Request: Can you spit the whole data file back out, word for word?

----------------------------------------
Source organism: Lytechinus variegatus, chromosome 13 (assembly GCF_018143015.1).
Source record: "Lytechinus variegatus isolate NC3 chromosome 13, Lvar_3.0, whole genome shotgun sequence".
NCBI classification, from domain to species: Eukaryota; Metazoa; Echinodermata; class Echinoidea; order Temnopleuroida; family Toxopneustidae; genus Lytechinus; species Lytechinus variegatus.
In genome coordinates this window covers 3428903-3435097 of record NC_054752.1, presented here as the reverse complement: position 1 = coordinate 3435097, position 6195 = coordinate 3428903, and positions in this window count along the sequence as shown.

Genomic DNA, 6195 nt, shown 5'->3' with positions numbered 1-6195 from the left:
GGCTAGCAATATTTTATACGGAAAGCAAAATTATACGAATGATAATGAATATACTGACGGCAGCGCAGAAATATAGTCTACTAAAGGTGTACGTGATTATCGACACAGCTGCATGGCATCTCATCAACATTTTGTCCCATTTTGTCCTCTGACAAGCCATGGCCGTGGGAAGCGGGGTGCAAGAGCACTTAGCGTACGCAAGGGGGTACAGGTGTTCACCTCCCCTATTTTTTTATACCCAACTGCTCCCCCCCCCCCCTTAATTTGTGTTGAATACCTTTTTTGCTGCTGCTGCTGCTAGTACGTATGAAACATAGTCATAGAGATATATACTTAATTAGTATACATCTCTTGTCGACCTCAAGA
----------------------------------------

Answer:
Source organism: Lytechinus variegatus, chromosome 13 (assembly GCF_018143015.1).
Source record: "Lytechinus variegatus isolate NC3 chromosome 13, Lvar_3.0, whole genome shotgun sequence".
NCBI classification, from domain to species: Eukaryota; Metazoa; Echinodermata; class Echinoidea; order Temnopleuroida; family Toxopneustidae; genus Lytechinus; species Lytechinus variegatus.
In genome coordinates this window covers 3428903-3435097 of record NC_054752.1, presented here as the reverse complement: position 1 = coordinate 3435097, position 6195 = coordinate 3428903, and positions in this window count along the sequence as shown.

Genomic DNA, 6195 nt, shown 5'->3' with positions numbered 1-6195 from the left:
GGCTAGCAATATTTTATACGGAAAGCAAAATTATACGAATGATAATGAATATACTGACGGCAGCGCAGAAATATAGTCTACTAAAGGTGTACGTGATTATCGACACAGCTGCATGGCATCTCATCAACATTTTGTCCCATTTTGTCCTCTGACAAGCCATGGCCGTGGGAAGCGGGGTGCAAGAGCACTTAGCGTACGCAAGGGGGTACAGGTGTTCACCTCCCCTATTTTTTTATACCCAACTGCTCCCCCCCCCCCCTTAATTTGTGTTGAATACCTTTTTTGCTGCTGCTGCTGCTAGTACGTATGAAACATAGTCATAGAGATATATACTTAATTAGTATACATCTCTTGTCGACCTCAAGA